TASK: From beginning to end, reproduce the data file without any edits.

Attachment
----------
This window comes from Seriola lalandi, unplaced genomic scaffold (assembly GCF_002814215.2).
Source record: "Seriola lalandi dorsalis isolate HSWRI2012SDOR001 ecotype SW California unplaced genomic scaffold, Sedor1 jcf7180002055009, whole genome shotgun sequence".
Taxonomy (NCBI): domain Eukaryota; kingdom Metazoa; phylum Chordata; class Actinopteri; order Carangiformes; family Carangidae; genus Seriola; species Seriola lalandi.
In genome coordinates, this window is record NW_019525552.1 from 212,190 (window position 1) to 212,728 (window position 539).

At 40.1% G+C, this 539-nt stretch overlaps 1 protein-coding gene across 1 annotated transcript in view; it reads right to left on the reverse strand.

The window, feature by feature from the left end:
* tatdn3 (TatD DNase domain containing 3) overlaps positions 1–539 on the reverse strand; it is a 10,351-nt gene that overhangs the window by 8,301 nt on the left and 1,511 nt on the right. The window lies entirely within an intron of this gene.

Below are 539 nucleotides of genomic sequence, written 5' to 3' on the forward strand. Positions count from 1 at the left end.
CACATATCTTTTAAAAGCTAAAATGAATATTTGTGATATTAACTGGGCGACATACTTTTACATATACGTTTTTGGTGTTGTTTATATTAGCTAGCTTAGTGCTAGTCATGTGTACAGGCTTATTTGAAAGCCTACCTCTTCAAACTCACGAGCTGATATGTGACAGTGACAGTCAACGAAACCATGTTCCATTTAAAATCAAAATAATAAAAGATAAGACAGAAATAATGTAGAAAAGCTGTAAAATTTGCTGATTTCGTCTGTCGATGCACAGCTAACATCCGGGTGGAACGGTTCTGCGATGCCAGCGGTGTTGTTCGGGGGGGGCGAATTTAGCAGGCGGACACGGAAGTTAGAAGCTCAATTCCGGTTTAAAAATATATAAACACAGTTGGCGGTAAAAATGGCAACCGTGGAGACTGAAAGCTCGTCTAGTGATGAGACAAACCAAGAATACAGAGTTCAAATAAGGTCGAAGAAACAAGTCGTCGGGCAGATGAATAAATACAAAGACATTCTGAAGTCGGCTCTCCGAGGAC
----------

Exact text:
This window comes from Seriola lalandi, unplaced genomic scaffold (assembly GCF_002814215.2).
Source record: "Seriola lalandi dorsalis isolate HSWRI2012SDOR001 ecotype SW California unplaced genomic scaffold, Sedor1 jcf7180002055009, whole genome shotgun sequence".
Taxonomy (NCBI): domain Eukaryota; kingdom Metazoa; phylum Chordata; class Actinopteri; order Carangiformes; family Carangidae; genus Seriola; species Seriola lalandi.
In genome coordinates, this window is record NW_019525552.1 from 212,190 (window position 1) to 212,728 (window position 539).

At 40.1% G+C, this 539-nt stretch overlaps 1 protein-coding gene across 1 annotated transcript in view; it reads right to left on the reverse strand.

The window, feature by feature from the left end:
* tatdn3 (TatD DNase domain containing 3) overlaps positions 1–539 on the reverse strand; it is a 10,351-nt gene that overhangs the window by 8,301 nt on the left and 1,511 nt on the right. The window lies entirely within an intron of this gene.

Below are 539 nucleotides of genomic sequence, written 5' to 3' on the forward strand. Positions count from 1 at the left end.
CACATATCTTTTAAAAGCTAAAATGAATATTTGTGATATTAACTGGGCGACATACTTTTACATATACGTTTTTGGTGTTGTTTATATTAGCTAGCTTAGTGCTAGTCATGTGTACAGGCTTATTTGAAAGCCTACCTCTTCAAACTCACGAGCTGATATGTGACAGTGACAGTCAACGAAACCATGTTCCATTTAAAATCAAAATAATAAAAGATAAGACAGAAATAATGTAGAAAAGCTGTAAAATTTGCTGATTTCGTCTGTCGATGCACAGCTAACATCCGGGTGGAACGGTTCTGCGATGCCAGCGGTGTTGTTCGGGGGGGGCGAATTTAGCAGGCGGACACGGAAGTTAGAAGCTCAATTCCGGTTTAAAAATATATAAACACAGTTGGCGGTAAAAATGGCAACCGTGGAGACTGAAAGCTCGTCTAGTGATGAGACAAACCAAGAATACAGAGTTCAAATAAGGTCGAAGAAACAAGTCGTCGGGCAGATGAATAAATACAAAGACATTCTGAAGTCGGCTCTCCGAGGAC